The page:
On this special presentation of Connect: NY, we explore the idea that a Constitutional Convention in New York could impact the issues concentration of power and
The controversy surrounding Gov. Cuomo’s school reform proposals continues to grow. Among the New York teachers and administrators arguing against an increased
Botstein: More white Americans need to understand that other people are not their problem.
Trump’s picks for Cabinet posts range from bad to worse, featuring crackpot generals, climate change disbelievers, Wall Street hucksters and a gaggle of inexperienced big political donors who now will be rewarded for those checks by running our government. Which brings us to the only credible answer for New York’s environmental protection during at least the first two years of Trump’s administration, until the mid-term election. Gone will be a Judith Enck coming up from New York City, where she is the EPA’s regional administrator until Jan. 20, to give hope and clarity to the victimized residents of Hoosick Falls over polluted drinking water, or bring news of an enforcement action against crude oil storage facilities and air monitoring to the residents of the Ezra Prentice homes alongside the Port of Albany. In Cuomo’s favor is his embracing one of the most ambitious and progressive energy plans in the nation, one scheduled to reduce greenhouse gases by 80 percent by 2050, and that will ultimately mandate a complete break from fossil fuels. […] is Cuomo really ready for the next chapter of Oilbany? Because it’s coming. […] cross fingers that by the time the Alberta sands come rolling in, we’ve got it right. Because with Trump’s EPA, nobody will have our back.
If that comes to pass, any state leader looking to the EPA for robust rule-making in the years ahead, or getting angry or frustrated when such guidance is not forthcoming, would be like a high school football crowd booing the kid on the sidelines with two broken legs for not being a more effective tight end. A 2014 investigative report by The New York Times on the cozy relationships between the fossil-fuel industry and a cadre of Republican attorneys general noted that a three-page letter sent by Pruitt to the EPA in October 2011 — accusing the federal government of overestimating the amount of air pollution from natural gas drilling — had been written by lawyers for a major energy company that has been generous to Pruitt’s political efforts. In an amazing coincidence, these letters have on several occasions coincided with state legislative hearings where many of these same state officials have faced heated questions on the Cuomo administration’s initially lackluster response to these water contamination crises. In June, the state Senate’s Republicans failed to take action on the Climate and Community Protection Act, which would have moved Cuomo’s clean-energy goals from the realm of executive agency policy to the province of harder-to-undo state law. Like the reproductive rights portion of the governor’s Women’s Equality Agenda, the Dream Act and numerous campaign finance reforms, it’s a measure that appears unlikely to find favor when the GOP maintains control of the chamber next year.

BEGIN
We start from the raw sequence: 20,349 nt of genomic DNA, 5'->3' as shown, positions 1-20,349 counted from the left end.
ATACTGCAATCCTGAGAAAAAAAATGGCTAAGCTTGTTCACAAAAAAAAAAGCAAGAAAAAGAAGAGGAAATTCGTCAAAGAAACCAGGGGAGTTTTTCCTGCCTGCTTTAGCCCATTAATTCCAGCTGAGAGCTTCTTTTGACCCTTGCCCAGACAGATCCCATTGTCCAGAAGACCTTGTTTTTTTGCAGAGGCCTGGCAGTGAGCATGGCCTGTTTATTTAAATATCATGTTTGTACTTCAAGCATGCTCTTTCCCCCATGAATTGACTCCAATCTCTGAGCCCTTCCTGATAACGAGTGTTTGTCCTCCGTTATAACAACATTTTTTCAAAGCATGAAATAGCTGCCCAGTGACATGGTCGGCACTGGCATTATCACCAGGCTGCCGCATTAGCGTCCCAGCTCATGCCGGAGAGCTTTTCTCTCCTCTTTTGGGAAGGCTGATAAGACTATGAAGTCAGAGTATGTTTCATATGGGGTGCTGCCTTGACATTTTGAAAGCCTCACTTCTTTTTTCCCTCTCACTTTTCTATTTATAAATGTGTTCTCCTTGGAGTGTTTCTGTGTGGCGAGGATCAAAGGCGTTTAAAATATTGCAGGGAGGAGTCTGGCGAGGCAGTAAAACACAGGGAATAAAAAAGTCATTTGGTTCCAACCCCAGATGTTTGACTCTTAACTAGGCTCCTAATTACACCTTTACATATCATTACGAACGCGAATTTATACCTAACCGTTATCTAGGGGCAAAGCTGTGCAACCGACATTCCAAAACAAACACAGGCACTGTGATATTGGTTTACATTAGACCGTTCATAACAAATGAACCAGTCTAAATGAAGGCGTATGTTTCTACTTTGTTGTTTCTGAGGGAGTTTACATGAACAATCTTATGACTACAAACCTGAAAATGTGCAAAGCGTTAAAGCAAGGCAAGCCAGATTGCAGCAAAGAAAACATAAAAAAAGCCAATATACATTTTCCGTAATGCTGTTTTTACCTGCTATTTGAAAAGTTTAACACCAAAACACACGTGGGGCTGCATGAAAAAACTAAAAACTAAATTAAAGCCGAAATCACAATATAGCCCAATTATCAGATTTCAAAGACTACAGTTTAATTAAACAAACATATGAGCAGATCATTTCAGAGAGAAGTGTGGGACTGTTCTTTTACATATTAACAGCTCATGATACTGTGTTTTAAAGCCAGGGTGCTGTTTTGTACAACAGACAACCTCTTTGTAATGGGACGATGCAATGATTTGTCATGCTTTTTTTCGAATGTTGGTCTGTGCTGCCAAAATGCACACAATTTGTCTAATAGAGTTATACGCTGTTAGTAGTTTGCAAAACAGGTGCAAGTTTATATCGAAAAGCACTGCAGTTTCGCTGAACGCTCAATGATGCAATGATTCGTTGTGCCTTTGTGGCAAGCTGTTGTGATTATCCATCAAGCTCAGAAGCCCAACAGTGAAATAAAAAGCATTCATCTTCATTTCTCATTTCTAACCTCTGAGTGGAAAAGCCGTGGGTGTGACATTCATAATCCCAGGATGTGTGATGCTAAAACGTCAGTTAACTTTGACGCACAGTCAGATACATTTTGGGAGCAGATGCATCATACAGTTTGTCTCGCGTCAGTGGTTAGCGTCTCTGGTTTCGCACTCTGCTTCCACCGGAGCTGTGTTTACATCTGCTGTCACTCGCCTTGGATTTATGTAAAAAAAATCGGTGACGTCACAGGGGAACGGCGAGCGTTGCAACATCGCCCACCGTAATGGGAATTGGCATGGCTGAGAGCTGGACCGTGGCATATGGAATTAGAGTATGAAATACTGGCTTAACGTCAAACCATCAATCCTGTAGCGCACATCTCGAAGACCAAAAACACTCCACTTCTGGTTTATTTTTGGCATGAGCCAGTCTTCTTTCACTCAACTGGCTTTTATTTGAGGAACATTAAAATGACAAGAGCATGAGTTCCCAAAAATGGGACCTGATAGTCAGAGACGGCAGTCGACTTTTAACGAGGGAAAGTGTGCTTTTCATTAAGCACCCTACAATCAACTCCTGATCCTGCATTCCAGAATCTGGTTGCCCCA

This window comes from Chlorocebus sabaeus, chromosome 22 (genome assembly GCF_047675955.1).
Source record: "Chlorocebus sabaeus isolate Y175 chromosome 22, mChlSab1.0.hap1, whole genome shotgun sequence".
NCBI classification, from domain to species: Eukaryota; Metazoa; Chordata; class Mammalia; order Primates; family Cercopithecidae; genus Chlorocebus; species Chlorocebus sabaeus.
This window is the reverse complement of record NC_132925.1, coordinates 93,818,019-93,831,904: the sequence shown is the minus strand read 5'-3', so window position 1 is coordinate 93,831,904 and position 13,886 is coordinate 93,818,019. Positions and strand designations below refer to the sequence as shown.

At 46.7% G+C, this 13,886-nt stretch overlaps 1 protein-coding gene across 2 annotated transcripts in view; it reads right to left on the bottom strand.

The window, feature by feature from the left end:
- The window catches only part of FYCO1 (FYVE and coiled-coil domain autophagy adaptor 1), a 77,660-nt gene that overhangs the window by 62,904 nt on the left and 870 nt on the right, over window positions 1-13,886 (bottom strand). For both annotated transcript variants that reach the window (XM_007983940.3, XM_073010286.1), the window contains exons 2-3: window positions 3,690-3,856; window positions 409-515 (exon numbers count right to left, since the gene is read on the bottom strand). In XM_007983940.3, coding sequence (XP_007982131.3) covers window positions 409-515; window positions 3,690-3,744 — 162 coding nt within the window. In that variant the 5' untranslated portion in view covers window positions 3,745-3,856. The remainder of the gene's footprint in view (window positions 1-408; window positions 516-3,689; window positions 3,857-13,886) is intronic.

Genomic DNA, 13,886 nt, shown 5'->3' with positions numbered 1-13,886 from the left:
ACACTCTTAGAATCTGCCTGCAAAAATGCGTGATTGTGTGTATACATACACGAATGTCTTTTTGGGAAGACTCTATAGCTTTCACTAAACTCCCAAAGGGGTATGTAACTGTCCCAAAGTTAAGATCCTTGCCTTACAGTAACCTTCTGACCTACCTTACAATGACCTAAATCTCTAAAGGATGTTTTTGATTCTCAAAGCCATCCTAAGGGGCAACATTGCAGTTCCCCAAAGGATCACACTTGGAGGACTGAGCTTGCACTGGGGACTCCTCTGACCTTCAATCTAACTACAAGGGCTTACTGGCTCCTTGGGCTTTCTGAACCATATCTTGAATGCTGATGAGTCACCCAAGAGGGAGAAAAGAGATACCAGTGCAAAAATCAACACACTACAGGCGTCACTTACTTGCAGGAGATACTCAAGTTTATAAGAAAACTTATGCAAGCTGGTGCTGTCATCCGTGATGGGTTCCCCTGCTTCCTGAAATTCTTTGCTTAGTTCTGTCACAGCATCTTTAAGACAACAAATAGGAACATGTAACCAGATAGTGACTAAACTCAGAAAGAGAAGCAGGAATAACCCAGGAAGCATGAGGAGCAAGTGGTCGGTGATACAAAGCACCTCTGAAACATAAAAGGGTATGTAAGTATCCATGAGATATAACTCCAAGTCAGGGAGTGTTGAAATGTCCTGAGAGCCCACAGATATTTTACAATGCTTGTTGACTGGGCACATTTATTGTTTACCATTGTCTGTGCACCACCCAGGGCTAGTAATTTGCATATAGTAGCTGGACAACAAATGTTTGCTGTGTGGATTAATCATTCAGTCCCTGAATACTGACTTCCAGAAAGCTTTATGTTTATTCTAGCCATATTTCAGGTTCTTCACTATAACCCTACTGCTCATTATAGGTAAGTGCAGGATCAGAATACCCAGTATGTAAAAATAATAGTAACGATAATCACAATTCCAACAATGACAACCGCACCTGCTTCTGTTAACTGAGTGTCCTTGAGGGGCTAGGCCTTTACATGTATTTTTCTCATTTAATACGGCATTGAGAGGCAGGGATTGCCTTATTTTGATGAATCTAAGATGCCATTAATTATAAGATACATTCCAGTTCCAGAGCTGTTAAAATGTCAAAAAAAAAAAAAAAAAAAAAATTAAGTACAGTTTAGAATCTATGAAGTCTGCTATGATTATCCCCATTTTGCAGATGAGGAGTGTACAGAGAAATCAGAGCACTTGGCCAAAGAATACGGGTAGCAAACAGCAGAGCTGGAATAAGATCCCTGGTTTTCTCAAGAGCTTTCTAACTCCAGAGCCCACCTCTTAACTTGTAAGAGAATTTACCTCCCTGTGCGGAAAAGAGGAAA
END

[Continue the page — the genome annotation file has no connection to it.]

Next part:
Claiming that current election laws put New Yorkers at “the back of the bus,” state Attorney General Eric Schneiderman on Monday proposed a set of reforms that would make it easier to r…